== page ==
single-season sack record holder, the designation he came up just three sacks short of in 2008.
So before you start playing all this fantasy football stuff here at the start of free agency, first ask yourself this before suggesting the Cowboys need to sign this guy or that guy:
If I do this, will I have enough money left to pay Ware what's going to be the highest salary of any NFL defensive player? Will I have enough cap space left to hand arguably the best defensive player in the NFL like $30 million in either signing bonus and/or guarantees on a five-year deal?
If you know anything about how the Joneses do business, they prioritize, and then tackle the top priority first and then move on to the next highest. So if you are looking for the Cowboys to make that "splash" in free agency, then watch for Ware to land a cannonball of a contract . . . first.
Because when asked if signing Ware to an extension is the top priority this off-season, Jones said, "Absolutely . . . over anything."
Now that right there is saying a lot.
Jones had a lot to say on another topic. In fact, he had so much to say, and apparently enough pent-up anger, that he couldn't even wait until the question had been completed. You probably can figure out the topic. Owens, of course.
There have been these sourced reports floating around about how Stephen is trying to convince his father to cut Owens, that he sees the error of the Cowboys' ways and understands better than his dad how T.O. is no better for the locker room than a lead balloon, the hydrochloric acid of chemistry.
So the question was: Were you offended last week when your name was linked to . . . .
He needed to hear no more. Stephen could answer that question after just 11 words.
"That's absolutely incorrect," Jones said. "That's all I'll tell you. That's incorrect. We have our discussions but we never had - we're on the same page, I can assure you of that."
There you go.
Now having said all this, listening to Stephen with Rayfield Wright walking by, and at times Charlie Waters and Cliff Harris and Daryl Johnston, other former Cowboys players intimately involved in this Super Bowl XLV project that seemingly is becoming quite infectious in the area, he also didn't make it sound as if the Cowboys were going to buy tickets for front row seats to free agency.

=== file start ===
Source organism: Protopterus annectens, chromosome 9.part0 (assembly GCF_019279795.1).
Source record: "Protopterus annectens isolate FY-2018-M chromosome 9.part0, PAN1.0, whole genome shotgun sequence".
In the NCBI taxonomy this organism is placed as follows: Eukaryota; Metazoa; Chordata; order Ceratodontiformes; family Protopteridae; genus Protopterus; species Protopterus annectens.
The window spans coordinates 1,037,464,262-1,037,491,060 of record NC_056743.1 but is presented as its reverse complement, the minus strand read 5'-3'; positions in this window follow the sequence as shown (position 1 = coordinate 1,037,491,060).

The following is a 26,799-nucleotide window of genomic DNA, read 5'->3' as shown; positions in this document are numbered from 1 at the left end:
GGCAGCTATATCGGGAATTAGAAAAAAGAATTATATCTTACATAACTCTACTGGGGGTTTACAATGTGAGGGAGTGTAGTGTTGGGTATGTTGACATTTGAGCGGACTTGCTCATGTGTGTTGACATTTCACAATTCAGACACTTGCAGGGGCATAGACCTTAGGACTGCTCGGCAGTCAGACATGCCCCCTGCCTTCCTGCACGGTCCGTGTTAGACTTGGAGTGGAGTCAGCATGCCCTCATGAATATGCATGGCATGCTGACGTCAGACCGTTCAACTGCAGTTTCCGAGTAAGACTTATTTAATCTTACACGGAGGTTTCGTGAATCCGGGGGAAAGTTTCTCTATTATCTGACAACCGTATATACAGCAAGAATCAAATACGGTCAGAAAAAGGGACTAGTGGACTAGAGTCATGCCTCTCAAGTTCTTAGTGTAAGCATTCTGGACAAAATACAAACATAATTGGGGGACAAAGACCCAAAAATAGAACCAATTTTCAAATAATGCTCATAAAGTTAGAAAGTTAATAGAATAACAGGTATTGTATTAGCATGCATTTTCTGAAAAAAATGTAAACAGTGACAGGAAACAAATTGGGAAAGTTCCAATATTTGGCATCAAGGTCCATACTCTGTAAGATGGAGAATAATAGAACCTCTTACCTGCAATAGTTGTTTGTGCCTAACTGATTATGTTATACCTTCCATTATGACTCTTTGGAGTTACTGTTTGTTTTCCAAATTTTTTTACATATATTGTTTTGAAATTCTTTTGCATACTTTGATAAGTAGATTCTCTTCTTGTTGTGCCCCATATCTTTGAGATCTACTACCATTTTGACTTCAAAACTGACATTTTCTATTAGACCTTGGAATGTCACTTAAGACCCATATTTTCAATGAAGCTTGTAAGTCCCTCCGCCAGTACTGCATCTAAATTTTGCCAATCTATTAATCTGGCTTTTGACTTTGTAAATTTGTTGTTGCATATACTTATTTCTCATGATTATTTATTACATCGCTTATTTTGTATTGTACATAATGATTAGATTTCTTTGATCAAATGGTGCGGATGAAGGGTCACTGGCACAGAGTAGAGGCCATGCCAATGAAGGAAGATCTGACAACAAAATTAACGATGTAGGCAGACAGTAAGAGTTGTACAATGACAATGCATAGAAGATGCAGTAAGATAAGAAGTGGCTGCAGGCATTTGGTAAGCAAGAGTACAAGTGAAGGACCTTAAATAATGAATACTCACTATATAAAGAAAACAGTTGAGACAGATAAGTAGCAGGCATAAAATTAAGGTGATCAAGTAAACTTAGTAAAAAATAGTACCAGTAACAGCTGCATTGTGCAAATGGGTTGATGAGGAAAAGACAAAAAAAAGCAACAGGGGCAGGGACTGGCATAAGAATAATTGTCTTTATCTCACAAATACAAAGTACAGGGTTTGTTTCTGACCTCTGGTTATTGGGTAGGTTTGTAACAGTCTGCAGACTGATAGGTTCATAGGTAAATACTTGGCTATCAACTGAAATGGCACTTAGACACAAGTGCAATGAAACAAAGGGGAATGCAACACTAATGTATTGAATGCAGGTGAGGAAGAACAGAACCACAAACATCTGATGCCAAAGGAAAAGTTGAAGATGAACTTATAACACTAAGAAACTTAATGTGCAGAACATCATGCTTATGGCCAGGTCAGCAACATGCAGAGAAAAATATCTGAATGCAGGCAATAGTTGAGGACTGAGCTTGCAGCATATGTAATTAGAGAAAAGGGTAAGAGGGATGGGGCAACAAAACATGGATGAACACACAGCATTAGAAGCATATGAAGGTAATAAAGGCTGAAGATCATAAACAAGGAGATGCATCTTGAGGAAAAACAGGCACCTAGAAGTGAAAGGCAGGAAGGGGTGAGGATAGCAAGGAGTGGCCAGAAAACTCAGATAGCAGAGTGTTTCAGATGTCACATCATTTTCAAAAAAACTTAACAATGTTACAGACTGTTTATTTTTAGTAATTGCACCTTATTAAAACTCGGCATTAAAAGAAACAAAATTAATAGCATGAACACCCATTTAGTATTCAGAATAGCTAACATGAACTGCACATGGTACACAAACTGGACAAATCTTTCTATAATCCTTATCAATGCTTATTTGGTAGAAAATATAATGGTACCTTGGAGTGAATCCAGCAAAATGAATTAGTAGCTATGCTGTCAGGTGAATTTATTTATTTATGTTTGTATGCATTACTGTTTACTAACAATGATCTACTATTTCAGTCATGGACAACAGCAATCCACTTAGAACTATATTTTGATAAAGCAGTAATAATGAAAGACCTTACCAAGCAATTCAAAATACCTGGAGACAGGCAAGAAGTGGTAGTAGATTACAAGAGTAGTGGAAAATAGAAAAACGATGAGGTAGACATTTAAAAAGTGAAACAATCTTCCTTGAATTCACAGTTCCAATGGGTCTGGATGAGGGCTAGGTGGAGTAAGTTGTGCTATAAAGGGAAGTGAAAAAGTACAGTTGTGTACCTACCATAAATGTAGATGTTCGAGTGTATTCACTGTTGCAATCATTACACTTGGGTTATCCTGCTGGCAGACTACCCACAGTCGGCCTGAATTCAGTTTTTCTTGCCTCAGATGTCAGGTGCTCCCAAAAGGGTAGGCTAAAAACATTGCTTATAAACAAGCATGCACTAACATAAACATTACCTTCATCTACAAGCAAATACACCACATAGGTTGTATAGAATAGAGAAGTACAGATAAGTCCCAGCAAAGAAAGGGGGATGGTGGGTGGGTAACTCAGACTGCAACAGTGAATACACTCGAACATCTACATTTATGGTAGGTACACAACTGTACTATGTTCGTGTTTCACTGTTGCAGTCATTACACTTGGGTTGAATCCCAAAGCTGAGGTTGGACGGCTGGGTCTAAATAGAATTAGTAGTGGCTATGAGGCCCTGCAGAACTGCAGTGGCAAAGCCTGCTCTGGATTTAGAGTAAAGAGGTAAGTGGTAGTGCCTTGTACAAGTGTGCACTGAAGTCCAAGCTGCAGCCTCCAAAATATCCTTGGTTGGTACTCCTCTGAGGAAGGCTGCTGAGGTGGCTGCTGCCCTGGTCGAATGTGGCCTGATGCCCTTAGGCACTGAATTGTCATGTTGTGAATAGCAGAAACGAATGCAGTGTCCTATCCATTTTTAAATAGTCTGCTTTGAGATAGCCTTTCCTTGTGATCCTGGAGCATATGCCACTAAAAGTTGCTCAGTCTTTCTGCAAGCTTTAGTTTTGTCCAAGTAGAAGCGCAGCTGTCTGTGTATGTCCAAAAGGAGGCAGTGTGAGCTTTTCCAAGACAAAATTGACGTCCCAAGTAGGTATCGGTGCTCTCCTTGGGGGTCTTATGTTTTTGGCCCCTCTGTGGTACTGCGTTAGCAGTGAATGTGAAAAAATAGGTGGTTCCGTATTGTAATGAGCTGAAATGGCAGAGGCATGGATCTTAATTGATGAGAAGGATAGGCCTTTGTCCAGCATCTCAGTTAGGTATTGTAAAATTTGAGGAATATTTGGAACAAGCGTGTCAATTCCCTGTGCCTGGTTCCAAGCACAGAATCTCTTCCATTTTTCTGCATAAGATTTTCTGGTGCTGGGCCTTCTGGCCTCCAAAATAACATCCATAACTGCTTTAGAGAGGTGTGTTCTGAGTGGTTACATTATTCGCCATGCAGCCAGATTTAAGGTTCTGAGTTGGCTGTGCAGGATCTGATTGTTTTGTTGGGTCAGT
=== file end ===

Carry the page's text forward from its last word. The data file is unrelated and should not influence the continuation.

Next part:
After all, when you go 9-7 in three of the past four years, you do have needs, and the Cowboys even more so if they should lose defensive end Chris Canty in free agency.
"Our philosophy is to improve our football team, whatever that entails with whatever means that we have," Jones said. "Everybody knows we have a tight cap situation and we're trying to improve ourselves. That's our philosophy for free agency, the draft and anything else that might be involved.
"We have things we feel like need to be addressed and certainly we're going to address those."
Certainly Stephen, one of those has to be backup quarterback?
"I wouldn't get into those," Jones said coyly.
But that does not preclude us from doing so.
Backup quarterback is a no brainer, since they released Johnson, who was going to be owed $2 million, what with a $500,000 roster bonus due, along with the possibility of $1 million in incentives being earned, which would have counted against this year's cap since next year, when it normally would have counted, is potentially an uncapped season. Plus, Brooks Bollinger is an unrestricted free agent.
A few more suspects were dropped into the available but less-than stellar pool with the recent releases of Rex Grossman, Trent Green, Damon Huard and Jeff Garcia. The trick will be to find someone capable of winning two of three games with Tony Romo sidelined with injury instead of coming within four points of losing all three games as Johnson did in 2008.
Then, to me, a defensive lineman, end or nose tackle. Sure, Jay Ratliff can transition to end if Canty can't be re-signed, but then who is going to play nose tackle, the position he played to a Pro Bowl level?